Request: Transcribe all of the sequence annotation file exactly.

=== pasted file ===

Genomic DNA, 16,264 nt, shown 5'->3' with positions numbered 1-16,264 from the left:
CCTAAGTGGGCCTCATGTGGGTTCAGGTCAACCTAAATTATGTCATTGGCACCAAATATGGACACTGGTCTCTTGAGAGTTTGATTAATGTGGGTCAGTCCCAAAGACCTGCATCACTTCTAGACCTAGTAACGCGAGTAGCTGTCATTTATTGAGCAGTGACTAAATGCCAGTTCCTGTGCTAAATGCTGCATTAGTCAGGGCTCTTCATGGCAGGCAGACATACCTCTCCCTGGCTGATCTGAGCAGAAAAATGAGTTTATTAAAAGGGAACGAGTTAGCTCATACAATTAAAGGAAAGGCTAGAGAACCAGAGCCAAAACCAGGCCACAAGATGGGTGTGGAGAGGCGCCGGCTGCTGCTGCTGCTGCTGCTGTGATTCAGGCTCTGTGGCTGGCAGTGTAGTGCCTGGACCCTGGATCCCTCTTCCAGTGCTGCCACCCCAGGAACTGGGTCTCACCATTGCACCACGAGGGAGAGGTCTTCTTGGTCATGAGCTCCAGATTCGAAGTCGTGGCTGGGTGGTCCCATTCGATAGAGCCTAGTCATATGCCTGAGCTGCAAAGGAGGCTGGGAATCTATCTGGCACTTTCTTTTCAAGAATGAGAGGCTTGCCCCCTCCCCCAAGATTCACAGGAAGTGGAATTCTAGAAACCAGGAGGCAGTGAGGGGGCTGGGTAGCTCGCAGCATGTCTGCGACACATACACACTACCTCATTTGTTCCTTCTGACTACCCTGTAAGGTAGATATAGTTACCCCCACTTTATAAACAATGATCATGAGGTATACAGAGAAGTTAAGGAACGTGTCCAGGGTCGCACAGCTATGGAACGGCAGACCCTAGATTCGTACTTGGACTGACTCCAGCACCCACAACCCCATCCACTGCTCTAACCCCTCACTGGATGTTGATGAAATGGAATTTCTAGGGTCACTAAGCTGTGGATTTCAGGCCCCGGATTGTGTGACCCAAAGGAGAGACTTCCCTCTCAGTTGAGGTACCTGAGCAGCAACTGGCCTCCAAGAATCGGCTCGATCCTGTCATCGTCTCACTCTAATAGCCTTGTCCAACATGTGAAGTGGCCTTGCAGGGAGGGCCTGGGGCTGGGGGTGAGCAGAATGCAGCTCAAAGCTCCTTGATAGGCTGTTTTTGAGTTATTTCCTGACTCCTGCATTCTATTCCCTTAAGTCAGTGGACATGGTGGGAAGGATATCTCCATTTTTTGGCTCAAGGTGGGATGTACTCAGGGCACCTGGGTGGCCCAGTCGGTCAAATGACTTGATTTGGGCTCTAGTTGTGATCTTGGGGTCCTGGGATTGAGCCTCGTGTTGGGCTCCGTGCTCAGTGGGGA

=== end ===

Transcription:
Genomic DNA, 16,264 nt, shown 5'->3' with positions numbered 1-16,264 from the left:
CCTAAGTGGGCCTCATGTGGGTTCAGGTCAACCTAAATTATGTCATTGGCACCAAATATGGACACTGGTCTCTTGAGAGTTTGATTAATGTGGGTCAGTCCCAAAGACCTGCATCACTTCTAGACCTAGTAACGCGAGTAGCTGTCATTTATTGAGCAGTGACTAAATGCCAGTTCCTGTGCTAAATGCTGCATTAGTCAGGGCTCTTCATGGCAGGCAGACATACCTCTCCCTGGCTGATCTGAGCAGAAAAATGAGTTTATTAAAAGGGAACGAGTTAGCTCATACAATTAAAGGAAAGGCTAGAGAACCAGAGCCAAAACCAGGCCACAAGATGGGTGTGGAGAGGCGCCGGCTGCTGCTGCTGCTGCTGCTGTGATTCAGGCTCTGTGGCTGGCAGTGTAGTGCCTGGACCCTGGATCCCTCTTCCAGTGCTGCCACCCCAGGAACTGGGTCTCACCATTGCACCACGAGGGAGAGGTCTTCTTGGTCATGAGCTCCAGATTCGAAGTCGTGGCTGGGTGGTCCCATTCGATAGAGCCTAGTCATATGCCTGAGCTGCAAAGGAGGCTGGGAATCTATCTGGCACTTTCTTTTCAAGAATGAGAGGCTTGCCCCCTCCCCCAAGATTCACAGGAAGTGGAATTCTAGAAACCAGGAGGCAGTGAGGGGGCTGGGTAGCTCGCAGCATGTCTGCGACACATACACACTACCTCATTTGTTCCTTCTGACTACCCTGTAAGGTAGATATAGTTACCCCCACTTTATAAACAATGATCATGAGGTATACAGAGAAGTTAAGGAACGTGTCCAGGGTCGCACAGCTATGGAACGGCAGACCCTAGATTCGTACTTGGACTGACTCCAGCACCCACAACCCCATCCACTGCTCTAACCCCTCACTGGATGTTGATGAAATGGAATTTCTAGGGTCACTAAGCTGTGGATTTCAGGCCCCGGATTGTGTGACCCAAAGGAGAGACTTCCCTCTCAGTTGAGGTACCTGAGCAGCAACTGGCCTCCAAGAATCGGCTCGATCCTGTCATCGTCTCACTCTAATAGCCTTGTCCAACATGTGAAGTGGCCTTGCAGGGAGGGCCTGGGGCTGGGGGTGAGCAGAATGCAGCTCAAAGCTCCTTGATAGGCTGTTTTTGAGTTATTTCCTGACTCCTGCATTCTATTCCCTTAAGTCAGTGGACATGGTGGGAAGGATATCTCCATTTTTTGGCTCAAGGTGGGATGTACTCAGGGCACCTGGGTGGCCCAGTCGGTCAAATGACTTGATTTGGGCTCTAGTTGTGATCTTGGGGTCCTGGGATTGAGCCTCGTGTTGGGCTCCGTGCTCAGTGGGGA